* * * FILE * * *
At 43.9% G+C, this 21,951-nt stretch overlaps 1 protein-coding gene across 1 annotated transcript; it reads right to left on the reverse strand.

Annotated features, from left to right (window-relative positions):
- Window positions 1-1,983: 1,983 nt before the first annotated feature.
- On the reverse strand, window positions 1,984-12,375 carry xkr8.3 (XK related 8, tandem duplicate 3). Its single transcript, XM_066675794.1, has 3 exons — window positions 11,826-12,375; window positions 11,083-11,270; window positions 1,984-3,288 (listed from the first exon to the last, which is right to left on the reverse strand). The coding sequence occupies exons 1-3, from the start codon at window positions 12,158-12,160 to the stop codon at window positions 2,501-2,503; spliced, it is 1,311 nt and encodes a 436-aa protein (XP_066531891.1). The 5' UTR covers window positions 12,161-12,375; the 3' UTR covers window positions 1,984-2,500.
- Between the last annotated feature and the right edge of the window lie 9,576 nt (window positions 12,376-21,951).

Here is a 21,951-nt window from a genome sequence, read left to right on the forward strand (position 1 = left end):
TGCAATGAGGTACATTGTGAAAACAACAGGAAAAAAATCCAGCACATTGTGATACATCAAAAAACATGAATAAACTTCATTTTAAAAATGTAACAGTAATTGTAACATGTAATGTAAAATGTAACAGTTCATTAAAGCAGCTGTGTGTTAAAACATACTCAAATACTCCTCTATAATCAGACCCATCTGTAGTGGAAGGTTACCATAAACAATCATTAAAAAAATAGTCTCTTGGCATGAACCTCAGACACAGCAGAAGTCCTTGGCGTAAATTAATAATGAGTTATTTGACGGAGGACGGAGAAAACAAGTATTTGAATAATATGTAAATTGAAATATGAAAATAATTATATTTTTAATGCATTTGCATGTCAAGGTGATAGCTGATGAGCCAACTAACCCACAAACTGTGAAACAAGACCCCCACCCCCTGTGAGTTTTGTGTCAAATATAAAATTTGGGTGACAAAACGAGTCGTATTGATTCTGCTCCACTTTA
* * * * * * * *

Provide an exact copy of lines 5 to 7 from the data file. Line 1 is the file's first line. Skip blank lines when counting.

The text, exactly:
- Between the last annotated feature and the right edge of the window lie 9,576 nt (window positions 12,376-21,951).

Here is a 21,951-nt window from a genome sequence, read left to right on the forward strand (position 1 = left end):
TGCAATGAGGTACATTGTGAAAACAACAGGAAAAAAATCCAGCACATTGTGATACATCAAAAAACATGAATAAACTTCATTTTAAAAATGTAACAGTAATTGTAACATGTAATGTAAAATGTAACAGTTCATTAAAGCAGCTGTGTGTTAAAACATACTCAAATACTCCTCTATAATCAGACCCATCTGTAGTGGAAGGTTACCATAAACAATCATTAAAAAAATAGTCTCTTGGCATGAACCTCAGACACAGCAGAAGTCCTTGGCGTAAATTAATAATGAGTTATTTGACGGAGGACGGAGAAAACAAGTATTTGAATAATATGTAAATTGAAATATGAAAATAATTATATTTTTAATGCATTTGCATGTCAAGGTGATAGCTGATGAGCCAACTAACCCACAAACTGTGAAACAAGACCCCCACCCCCTGTGAGTTTTGTGTCAAATATAAAATTTGGGTGACAAAACGAGTCGTATTGATTCTGCTCCACTTTA